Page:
Monday, July 18, 2016

What Does Happiness Sound Like?


For the past 11 weeks I have been working through the new book by Julia Cameron, "It's Never Too Late to Begin Again: Discovering Creativity and Meaning at Midlife and Beyond." Many of you may remember her phenomenal best seller of 25 years ago, The Artist's Way, which helped millions of us find our creativity and give it a voice. Now she is focusing on folks who may have put off birthing their creativity until the kids were grown and gone, and their work life became their retired life, or for those who never believed they were creative to begin with.

As she did before in The Artist's Way, Cameron arms us with the tools we need to find our way on this journey, namely her ever famous Morning Pages and Artist Dates to which she had added walks and, now, Memoir. In Memoir, she asks us to break our lives down into smaller spans of years and to write about them. Just so we do not become overwhelmed at the prospect, she guides us with a series of questions that we are to write the answers to, and then feel free to elaborate on them and see where they take us. The questions ask us things like: Where did you live at this time? Who were the significant relationships during this time? What major changes occurred at this time?" However, being the brilliant teacher that she is, she asks us to use all of our senses: "What is one smell you remember from this time? One Taste?" For me, those were easy. Growing up in an Italian family, smell and taste had to do with food, and the feelings and memories I associated with them. In our home, food was a symbol of love. I can remember the smell and taste of my Mother's spaghetti sauce bubbling on the stove on Sundays, or the aroma of chicken soup on a cold, rainy day. Then Cameron threw a new ingredient into the recipe ... what is one sound you remember from this period!

Sound? I grew up in New York City. We didn't have "a" sound, we had a cacophony of sounds, a symphony of cars, buses, horns, sirens, people. trains, and the bells of the Good Humor Man. So I found it difficult to single out one sound that reminded me of what I had thought of as home, or even happiness. It wasn't until I got to that part of the Memoir where I moved away from the city and out into rural America that I had no problem answering the question. In fact, two answers sprang immediately to mind: the sound of crows, and the sound of silence.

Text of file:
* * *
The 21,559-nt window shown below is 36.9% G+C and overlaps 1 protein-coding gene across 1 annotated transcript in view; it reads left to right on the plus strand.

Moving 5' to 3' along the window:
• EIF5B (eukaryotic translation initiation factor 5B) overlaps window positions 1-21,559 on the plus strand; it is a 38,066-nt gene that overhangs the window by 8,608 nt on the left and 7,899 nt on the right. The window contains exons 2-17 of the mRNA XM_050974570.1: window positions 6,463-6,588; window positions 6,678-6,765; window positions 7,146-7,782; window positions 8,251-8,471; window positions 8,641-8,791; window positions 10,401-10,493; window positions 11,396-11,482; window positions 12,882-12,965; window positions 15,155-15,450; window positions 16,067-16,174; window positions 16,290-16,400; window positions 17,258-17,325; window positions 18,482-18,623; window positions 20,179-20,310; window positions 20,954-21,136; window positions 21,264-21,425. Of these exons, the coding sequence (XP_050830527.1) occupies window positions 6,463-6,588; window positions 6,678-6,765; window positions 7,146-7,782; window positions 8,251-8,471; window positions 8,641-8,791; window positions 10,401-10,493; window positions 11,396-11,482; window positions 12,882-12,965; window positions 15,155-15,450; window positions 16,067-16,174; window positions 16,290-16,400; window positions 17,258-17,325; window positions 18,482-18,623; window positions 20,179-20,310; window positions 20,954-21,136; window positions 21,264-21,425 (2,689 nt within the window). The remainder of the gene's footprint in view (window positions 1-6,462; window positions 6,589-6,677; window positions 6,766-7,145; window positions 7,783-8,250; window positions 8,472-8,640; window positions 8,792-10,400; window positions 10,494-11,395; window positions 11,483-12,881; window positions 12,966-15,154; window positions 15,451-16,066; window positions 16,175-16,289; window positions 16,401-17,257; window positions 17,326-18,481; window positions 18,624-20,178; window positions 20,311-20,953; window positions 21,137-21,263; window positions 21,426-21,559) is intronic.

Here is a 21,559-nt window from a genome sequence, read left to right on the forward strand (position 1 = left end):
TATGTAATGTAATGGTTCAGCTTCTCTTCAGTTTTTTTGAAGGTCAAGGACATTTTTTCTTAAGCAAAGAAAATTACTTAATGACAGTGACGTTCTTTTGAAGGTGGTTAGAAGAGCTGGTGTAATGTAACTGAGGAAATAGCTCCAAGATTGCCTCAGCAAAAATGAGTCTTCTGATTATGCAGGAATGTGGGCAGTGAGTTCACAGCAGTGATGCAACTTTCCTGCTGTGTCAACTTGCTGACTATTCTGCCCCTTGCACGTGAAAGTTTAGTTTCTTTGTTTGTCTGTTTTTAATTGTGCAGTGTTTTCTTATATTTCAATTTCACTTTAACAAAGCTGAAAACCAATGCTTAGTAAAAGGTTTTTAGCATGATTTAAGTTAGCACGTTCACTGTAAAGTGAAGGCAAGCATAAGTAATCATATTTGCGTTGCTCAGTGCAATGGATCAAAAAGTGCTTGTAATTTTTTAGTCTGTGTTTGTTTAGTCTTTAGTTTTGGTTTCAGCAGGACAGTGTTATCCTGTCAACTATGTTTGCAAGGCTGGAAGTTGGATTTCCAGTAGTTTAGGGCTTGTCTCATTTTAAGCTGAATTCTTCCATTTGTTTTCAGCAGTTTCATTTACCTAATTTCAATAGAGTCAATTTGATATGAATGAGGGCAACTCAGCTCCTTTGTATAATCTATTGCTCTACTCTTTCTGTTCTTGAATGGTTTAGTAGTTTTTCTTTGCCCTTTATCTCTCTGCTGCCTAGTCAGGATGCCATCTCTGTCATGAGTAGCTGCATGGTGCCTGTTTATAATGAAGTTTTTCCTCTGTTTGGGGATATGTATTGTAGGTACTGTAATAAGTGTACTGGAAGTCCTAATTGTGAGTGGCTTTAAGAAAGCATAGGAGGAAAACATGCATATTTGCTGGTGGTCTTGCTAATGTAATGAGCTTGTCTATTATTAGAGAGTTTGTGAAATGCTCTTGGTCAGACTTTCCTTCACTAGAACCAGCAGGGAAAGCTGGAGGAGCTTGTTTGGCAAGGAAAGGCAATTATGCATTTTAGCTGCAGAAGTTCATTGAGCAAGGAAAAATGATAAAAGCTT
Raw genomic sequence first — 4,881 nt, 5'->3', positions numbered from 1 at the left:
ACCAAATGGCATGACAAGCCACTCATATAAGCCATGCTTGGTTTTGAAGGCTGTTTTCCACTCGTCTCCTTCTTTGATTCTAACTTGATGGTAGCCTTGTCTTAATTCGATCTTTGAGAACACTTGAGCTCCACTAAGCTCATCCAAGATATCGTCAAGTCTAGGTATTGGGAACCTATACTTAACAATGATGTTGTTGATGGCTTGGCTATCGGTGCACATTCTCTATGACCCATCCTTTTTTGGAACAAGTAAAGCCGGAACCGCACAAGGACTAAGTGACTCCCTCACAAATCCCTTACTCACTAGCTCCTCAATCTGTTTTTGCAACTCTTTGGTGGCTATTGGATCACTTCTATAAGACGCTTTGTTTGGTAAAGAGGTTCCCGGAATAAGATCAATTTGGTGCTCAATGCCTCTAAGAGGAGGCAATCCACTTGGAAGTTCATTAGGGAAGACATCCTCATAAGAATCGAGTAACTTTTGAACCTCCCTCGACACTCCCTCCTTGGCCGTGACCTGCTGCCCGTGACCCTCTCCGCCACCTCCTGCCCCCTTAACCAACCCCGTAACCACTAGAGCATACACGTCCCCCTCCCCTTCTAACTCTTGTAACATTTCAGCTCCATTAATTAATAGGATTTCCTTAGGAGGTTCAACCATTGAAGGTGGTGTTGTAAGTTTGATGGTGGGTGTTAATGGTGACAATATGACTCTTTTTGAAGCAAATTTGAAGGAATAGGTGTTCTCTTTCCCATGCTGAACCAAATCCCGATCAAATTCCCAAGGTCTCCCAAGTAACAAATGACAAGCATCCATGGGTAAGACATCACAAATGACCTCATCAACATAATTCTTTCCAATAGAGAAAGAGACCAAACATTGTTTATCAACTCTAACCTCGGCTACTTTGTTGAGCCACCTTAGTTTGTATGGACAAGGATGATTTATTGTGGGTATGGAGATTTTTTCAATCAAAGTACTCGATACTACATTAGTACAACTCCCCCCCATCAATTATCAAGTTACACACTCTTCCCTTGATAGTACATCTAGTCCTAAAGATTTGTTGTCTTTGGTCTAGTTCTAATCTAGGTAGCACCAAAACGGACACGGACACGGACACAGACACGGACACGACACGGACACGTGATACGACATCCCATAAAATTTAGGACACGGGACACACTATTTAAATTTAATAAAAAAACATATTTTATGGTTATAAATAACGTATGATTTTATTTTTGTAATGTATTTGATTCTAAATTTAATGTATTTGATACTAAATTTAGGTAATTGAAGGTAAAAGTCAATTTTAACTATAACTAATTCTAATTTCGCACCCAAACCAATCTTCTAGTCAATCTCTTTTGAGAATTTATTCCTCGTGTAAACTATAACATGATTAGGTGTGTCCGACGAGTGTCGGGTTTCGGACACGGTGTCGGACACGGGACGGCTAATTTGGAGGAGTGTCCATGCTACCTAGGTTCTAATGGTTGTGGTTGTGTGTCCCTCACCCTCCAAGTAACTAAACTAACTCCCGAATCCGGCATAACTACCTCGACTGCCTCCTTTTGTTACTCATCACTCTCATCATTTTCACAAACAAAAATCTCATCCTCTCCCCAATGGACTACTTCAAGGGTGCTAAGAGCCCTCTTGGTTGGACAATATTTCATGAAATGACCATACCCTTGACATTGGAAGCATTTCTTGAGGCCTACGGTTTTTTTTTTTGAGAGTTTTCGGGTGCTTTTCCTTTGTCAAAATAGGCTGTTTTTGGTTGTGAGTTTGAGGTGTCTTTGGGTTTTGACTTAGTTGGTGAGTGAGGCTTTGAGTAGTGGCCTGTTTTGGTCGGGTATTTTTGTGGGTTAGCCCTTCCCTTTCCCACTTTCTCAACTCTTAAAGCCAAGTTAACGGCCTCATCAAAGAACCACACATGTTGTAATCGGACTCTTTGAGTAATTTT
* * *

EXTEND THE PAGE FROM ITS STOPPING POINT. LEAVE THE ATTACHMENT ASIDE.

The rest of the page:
Crows. There is no problem identifying the sounds of crows. They make their presence known. My sister once studied with a Native American Medicine woman who told us, whenever a crow came into our presence, to ask it: "Brother Crow, what do you know?" The first morning that I awoke to the sounds of cawing over the corn fields surrounding my home, I was filled with a feeling of warmth, of belonging, of happiness. I felt like I was truly home. I felt it in the roots of my being and the song my heart was playing. I felt connected to the crows, the corn fields, and, yes, even the smell of the cows on the hillside. I felt connected to it all. It sounded like happiness.

Now, you may well ask, what exactly is the sound of silence? Well, Simon and Garfunkel had it right all those years ago. Silence is our old friend. Silence calls to our very core to come out and play. Silence opens the doors of perception. It is where inspiration and creativity live. There are moments here in the country when the birds have finished their morning travels, the little critters have gone under cover until dusk, and the farm equipment has stopped for the day, and there is a silence so profound that it wraps itself around the heart and introduces itself to us: "Hello, there you are!" Perhaps that is why I love meditation so much. If prayer is talking to God, meditation is listening for the answer, and that can only be found in the stillness and silence within. I take my hat off to the folks still living in the Big Apple who have found a way to meditate amidst the sounds of the city. Here among the crows, the cows and the critters, the trees and I have found that place of stillness inside that anchors us.

The corn is just starting to show itself in the field across from my writing window. Soon the crows, who have been busy raiding everyone's gardens, will be paying me daily visits. I will listen, as I was instructed to do by the medicine woman, to see what the crows have to tell me. It will, undoubtedly have to do with coming home. While I wait for their arrival, I will tune in to the silence and listen for the guidance I need for the day. It never fails to lead me where I need to go.

And so it is.